-Where is the new police station on La Digue going to be located?

The plans for the La Digue police station had already been finalised according to Minister Fonseka, and the former building was to be restored as a cultural site. However, La Digue residents were not in agreement with the plan to build it elsewhere, despite the budget having been allocated.

Thus, a new site has been identified, and work is underway to convert the building into a convenient police station, once the business in the building vacates the premises.

“It is government’s plan and the police authorities to have a more convenient place for its officers to work in, and as a means of motivation to provide the public on La Digue with better service,” Minister Fonseka added, assuring that everything is going as planned for the project.


-FCIU searches on travelling individuals

Hon. Gervais Henrie, member for Mont Buxton, tabled a question without notice, seeking more information as to the emerging pattern whereby the Financial Crimes Investigation Unit (FCIU) are conducting searches on residents travelling abroad, at the airport.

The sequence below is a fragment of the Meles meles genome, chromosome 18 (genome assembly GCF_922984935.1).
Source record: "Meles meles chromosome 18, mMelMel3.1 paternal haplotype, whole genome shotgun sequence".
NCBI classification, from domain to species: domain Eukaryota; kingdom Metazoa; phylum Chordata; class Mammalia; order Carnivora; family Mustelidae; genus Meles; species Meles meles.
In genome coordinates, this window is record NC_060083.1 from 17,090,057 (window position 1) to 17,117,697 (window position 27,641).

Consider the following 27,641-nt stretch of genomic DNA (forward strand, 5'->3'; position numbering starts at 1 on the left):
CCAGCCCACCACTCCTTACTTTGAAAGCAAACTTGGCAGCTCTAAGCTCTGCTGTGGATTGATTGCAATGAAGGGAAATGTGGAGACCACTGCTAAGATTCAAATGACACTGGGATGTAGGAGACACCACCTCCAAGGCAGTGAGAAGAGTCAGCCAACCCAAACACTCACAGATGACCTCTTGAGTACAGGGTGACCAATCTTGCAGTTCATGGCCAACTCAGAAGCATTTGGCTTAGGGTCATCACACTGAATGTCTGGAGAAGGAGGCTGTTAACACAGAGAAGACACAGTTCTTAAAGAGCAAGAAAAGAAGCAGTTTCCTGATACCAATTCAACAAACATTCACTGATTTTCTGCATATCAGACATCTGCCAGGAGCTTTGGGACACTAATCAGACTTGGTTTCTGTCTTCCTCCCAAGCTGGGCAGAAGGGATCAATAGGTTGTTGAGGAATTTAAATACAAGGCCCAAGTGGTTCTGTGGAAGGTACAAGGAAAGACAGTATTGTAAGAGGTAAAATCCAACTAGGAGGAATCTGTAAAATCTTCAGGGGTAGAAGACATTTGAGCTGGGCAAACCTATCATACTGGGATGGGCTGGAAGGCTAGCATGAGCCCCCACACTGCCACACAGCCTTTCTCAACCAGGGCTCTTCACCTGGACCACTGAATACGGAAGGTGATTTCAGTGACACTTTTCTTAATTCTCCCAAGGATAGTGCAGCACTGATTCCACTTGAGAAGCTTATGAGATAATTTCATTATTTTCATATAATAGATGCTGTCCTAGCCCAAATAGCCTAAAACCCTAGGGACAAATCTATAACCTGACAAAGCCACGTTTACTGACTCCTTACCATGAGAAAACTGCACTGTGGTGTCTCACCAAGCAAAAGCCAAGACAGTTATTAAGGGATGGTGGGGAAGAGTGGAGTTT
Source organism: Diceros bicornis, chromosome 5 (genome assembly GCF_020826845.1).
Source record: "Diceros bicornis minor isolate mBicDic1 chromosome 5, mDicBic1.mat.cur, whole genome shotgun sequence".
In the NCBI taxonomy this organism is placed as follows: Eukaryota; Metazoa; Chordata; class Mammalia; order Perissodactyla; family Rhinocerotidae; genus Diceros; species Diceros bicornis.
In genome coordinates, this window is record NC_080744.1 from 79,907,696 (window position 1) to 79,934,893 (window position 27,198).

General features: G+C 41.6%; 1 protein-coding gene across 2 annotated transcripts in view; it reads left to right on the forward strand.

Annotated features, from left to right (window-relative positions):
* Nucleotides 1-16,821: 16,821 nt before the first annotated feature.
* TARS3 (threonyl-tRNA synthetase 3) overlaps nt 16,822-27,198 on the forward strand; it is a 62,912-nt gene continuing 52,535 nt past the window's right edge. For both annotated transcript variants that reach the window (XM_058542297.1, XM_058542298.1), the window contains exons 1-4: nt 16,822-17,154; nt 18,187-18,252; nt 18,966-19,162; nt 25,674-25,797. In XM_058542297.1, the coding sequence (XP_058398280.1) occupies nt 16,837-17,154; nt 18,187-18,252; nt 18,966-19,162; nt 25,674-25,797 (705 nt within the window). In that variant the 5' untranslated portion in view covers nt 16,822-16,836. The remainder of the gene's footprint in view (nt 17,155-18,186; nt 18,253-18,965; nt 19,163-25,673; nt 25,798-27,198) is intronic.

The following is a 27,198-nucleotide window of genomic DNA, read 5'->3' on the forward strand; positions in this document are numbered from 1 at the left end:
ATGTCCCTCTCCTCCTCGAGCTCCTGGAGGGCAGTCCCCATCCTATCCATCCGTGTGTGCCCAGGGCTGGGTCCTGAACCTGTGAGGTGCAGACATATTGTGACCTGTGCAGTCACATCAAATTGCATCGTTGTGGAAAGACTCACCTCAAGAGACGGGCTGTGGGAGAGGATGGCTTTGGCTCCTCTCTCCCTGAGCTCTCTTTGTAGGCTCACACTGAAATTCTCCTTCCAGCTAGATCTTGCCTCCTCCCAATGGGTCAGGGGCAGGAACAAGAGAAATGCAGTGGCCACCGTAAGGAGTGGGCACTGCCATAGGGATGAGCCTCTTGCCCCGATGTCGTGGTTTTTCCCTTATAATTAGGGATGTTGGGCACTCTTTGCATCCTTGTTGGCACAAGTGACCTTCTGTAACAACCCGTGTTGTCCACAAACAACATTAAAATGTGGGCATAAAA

Minister Fonseka noted that the Anti-Money Laundering and Counter Financing of Terrorism Act enacted recently imparts powers, in Section 74 (1), to law enforcement officers to search individuals in the Seychelles jurisdiction or on their property, without a warrant if the person has in their possession large sums of money unjustifiably, has the funds as a proceeds of criminal activity, or has in their possession more than R50,000 but is undeclared either upon entry or exit from the country.

Section 74 (2) imparts to officers powers to seize the said money, and for the funds to be detained for fourteen days. After fourteen days, an application must be filed to the court to justify why the funds need to be detained for longer.

Minister Fonseka also clarified that officials have no authority to prevent anyone from travelling, and that the choice is left up to them.


Laura Pillay